An extension of Monday's deadline for a power-sharing government in Northern Ireland appeared possible after the leading Protestant party said it was willing to join with Catholics – but not until "an agreed date in May." British authorities, who'd threatened to disband the Northern Ireland Assembly Monday if no self-rule government was formed, said they were open to a delay. They also said a shutdown, if ordered, could perhaps be short-lived.

UN Secretary-General Ban Ki Moon dealt a major setback to the new Palestinian unity government Sunday, saying the time was not right for a meeting with its Hamas leaders. His decision was seen as damaging efforts by the joint Hamas-Fatah administration to win international recognition and a resumed flow of critical aid. Ban did meet with Palestinian Authority President Mahmoud Abbas of Fatah.

A two-day truce appeared in jeopardy of collapsing in Mogadishu, Somalia, Sunday, as elders of its dominant clan and Army commanders from neighboring Ethiopia reached an impasse over confiscating weapons from residents. Dozens of people were killed in fighting there last week, not counting those who died Friday when a missile strike apparently caused the crash of a giant cargo plane that had just brought supplies for African Union peacekeepers.

Fed-up members of Zimbabwean President Robert Mugabe's own party are expected to try to dump him later this week in a meeting of its central committee, reports said. Sources told The Sunday Times (London) that forces in Mugabe's ZANU-PF will threaten to form a third party if he insists on seeking another term next year. The dissent comes in the face of international condemnation over the crackdown against Mugabe's opponents, the Movement for Democratic Change. But it also is fueled by the devastated economy and warnings of famine. The government conceded last week that two-thirds of the corn crop has been wiped out by drought.

At least 60 people died and 74 others were hurt in two days of political warfare in Congo's capital, the government said Saturday. Western sources in Kinshasa claimed the number of casualties was up to four times higher. An arrest warrant was issued for defeated presidential candidate Jean-Pierre Bemba, who was given refuge in the Embassy of South Africa. Bemba denies instigating the violence.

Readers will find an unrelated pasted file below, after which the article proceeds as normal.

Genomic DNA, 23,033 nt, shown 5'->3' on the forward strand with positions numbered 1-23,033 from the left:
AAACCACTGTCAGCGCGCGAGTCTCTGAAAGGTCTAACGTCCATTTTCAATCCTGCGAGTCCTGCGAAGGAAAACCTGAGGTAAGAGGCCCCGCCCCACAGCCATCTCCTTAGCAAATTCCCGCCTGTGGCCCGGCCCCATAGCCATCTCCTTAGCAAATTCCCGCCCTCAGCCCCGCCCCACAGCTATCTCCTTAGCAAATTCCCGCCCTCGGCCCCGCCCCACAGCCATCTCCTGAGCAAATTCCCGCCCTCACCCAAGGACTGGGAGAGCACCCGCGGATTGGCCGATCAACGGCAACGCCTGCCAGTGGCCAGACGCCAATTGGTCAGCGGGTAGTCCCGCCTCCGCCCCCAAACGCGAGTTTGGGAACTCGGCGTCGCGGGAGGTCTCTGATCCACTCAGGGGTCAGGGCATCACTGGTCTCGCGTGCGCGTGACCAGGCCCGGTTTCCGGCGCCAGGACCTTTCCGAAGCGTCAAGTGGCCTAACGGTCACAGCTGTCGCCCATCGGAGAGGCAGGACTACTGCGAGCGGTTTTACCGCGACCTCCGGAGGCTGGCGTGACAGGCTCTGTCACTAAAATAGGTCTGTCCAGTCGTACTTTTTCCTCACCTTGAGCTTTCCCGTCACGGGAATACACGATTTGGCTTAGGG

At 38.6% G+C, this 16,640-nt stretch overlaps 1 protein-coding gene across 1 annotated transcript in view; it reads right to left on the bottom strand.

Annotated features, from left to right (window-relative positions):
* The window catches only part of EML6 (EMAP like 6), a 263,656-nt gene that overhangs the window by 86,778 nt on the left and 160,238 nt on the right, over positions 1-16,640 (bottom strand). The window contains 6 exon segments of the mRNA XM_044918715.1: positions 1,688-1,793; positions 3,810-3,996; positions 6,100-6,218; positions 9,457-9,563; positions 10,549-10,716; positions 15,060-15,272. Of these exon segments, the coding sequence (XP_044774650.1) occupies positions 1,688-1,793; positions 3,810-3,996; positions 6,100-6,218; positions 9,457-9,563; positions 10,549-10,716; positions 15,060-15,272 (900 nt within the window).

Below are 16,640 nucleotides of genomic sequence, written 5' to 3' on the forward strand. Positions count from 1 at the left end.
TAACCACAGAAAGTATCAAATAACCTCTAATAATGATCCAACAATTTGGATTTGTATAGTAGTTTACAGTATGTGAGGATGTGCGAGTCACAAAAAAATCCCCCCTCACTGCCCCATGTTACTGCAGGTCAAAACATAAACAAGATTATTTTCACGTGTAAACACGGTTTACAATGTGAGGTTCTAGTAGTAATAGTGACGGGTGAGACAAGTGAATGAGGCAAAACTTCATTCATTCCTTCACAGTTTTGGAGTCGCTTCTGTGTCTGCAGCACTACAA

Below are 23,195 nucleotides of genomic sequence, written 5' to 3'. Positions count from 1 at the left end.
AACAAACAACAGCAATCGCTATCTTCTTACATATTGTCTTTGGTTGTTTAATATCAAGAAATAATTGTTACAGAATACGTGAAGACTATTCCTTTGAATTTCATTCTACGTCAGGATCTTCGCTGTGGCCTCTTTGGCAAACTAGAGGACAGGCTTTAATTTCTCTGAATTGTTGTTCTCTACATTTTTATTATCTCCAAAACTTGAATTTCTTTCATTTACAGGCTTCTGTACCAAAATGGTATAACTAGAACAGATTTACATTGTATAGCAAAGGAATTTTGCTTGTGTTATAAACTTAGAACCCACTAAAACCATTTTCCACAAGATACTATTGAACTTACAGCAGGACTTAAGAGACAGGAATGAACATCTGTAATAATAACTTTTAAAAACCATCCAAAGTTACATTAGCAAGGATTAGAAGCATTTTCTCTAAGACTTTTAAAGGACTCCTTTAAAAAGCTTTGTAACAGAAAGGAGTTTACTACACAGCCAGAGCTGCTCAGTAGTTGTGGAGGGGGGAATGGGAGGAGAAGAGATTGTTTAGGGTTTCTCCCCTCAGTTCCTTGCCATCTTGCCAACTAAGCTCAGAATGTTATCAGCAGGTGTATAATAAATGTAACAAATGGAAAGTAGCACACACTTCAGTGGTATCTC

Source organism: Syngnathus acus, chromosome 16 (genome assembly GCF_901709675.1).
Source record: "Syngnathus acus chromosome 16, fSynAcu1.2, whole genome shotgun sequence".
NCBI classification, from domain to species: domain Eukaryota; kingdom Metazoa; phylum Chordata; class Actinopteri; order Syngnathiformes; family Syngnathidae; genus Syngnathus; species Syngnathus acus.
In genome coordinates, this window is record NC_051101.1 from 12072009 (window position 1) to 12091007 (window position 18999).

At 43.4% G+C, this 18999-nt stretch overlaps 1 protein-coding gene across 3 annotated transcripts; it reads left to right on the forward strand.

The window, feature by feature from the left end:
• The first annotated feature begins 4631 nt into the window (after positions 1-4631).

Young supporters of Russian President Vladimir Putin held a mass rally in central Moscow Sunday, contrasting sharply with a violent crackdown the day before on marchers who tried to demonstrate against the government elsewhere. Dozens of opponents were arrested in Nizhny Novgorod, 250 miles east of Moscow, while accusing Putin of silencing dissent. News photographers saw police beating some of the protesters with truncheons. No mention was made on state-controlled TV of the incident, the third of its type since December.

Aftershocks were rattling the west coast of Honshu, Japan's largest island, Sunday, hours after a strong earthquake struck the area. At least one death and more than 170 injuries were reported as the magnitude-6.9 quake collapsed or damaged hundreds of houses, buckled roads, caused landslides, and cut off water service to the popular resort area. A tsunami warning was lifted after the tidal surge rose only six inches above normal. Two strong earthquakes also were reported off the South Pacific island nation of Vanuatu, apparently causing no significant injuries or damage.

Roughly 140 flights a day were expected to take off and land as aged Don Muang Airport in Bangkok, Thailand, reopened Sunday, six months after being decommissioned. The facility will service only domestic routes while design flaws at the new $4 billion Suvarnabhumi International are corrected.

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